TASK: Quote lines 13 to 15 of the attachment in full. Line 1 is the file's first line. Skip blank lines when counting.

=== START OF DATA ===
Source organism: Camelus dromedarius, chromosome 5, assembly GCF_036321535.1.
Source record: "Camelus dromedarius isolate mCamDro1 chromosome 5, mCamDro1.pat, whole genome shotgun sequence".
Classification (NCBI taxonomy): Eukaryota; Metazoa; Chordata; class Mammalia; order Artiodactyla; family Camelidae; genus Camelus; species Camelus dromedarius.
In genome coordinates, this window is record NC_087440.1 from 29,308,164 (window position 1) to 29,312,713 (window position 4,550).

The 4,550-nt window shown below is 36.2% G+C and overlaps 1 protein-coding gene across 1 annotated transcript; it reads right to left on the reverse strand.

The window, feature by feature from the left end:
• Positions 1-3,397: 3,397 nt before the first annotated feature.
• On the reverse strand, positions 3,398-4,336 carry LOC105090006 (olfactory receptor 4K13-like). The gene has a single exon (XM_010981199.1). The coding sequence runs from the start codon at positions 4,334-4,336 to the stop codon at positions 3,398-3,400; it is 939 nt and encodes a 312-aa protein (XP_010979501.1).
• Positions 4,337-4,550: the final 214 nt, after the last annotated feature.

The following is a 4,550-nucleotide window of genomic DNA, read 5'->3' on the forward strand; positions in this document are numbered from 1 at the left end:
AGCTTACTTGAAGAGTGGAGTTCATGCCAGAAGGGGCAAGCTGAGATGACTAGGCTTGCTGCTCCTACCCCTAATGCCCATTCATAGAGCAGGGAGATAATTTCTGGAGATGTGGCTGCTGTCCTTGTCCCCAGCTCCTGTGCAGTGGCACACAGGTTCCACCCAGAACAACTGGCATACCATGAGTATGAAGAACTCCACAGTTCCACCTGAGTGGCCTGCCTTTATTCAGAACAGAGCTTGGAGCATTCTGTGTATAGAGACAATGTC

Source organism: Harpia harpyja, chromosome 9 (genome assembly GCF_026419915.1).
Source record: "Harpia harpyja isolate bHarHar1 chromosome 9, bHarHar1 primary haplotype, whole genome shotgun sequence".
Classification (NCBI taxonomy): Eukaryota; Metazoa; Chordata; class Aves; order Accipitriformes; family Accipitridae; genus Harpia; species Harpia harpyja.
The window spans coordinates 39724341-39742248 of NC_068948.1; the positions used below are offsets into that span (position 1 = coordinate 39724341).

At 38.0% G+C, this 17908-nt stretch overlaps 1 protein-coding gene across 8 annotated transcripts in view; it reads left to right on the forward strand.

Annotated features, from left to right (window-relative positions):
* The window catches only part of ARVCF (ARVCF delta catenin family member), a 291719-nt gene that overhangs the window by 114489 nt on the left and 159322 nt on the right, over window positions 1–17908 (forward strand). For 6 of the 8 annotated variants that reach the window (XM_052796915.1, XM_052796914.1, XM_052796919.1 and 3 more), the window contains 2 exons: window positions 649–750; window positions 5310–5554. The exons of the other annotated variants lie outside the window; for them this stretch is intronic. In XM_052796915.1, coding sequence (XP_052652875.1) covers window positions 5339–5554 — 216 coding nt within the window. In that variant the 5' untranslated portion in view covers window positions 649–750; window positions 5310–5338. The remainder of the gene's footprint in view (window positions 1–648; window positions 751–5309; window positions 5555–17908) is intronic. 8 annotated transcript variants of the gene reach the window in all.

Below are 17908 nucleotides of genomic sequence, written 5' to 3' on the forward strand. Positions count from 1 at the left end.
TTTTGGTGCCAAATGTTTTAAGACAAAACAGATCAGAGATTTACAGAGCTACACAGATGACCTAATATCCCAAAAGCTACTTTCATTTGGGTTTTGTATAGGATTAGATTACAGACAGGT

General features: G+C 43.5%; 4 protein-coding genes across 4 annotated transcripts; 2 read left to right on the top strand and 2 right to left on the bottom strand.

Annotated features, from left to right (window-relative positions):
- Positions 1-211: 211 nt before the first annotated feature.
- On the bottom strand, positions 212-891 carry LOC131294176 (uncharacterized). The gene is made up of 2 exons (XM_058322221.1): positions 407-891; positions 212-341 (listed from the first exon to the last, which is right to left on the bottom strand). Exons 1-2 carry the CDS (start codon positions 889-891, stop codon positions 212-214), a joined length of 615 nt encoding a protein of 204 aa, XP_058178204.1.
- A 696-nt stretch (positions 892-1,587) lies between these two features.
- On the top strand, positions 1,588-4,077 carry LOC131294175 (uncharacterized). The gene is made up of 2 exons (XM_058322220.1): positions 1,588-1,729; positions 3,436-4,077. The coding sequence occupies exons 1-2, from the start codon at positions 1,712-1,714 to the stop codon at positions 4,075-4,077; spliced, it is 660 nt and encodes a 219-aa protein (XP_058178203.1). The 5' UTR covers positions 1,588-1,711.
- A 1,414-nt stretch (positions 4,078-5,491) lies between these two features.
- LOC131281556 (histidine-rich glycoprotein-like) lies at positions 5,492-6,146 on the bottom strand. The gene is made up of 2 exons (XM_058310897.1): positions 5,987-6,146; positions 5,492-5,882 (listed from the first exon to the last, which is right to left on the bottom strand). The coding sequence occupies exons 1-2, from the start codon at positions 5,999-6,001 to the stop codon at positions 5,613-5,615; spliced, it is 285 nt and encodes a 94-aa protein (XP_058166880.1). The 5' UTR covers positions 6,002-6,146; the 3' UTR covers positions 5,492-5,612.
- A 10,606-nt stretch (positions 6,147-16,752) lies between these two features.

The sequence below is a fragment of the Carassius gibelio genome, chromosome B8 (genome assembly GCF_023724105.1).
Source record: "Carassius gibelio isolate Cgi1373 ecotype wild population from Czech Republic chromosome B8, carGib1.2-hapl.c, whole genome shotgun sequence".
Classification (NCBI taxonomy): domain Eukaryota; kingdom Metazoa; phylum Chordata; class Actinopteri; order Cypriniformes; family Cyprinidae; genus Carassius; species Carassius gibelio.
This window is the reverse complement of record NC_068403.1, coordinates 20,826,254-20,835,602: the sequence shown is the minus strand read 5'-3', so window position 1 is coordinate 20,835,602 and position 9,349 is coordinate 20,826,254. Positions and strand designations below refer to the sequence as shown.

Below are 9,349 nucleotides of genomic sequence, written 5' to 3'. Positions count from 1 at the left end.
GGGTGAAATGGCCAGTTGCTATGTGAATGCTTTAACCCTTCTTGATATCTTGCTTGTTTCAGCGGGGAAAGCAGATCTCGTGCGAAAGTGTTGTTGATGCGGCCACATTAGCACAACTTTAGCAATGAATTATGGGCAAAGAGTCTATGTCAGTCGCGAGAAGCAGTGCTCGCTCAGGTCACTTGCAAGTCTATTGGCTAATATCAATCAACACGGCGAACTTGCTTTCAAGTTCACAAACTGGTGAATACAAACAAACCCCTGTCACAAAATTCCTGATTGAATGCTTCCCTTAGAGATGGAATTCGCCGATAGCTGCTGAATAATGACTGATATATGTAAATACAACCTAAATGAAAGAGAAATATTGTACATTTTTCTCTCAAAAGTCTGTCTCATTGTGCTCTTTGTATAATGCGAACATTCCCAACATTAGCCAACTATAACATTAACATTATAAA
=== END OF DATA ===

Source record: "Harpia harpyja isolate bHarHar1 chromosome 9, bHarHar1 primary haplotype, whole genome shotgun sequence".
Classification (NCBI taxonomy): Eukaryota; Metazoa; Chordata; class Aves; order Accipitriformes; family Accipitridae; genus Harpia; species Harpia harpyja.
The window spans coordinates 39724341-39742248 of NC_068948.1; the positions used below are offsets into that span (position 1 = coordinate 39724341).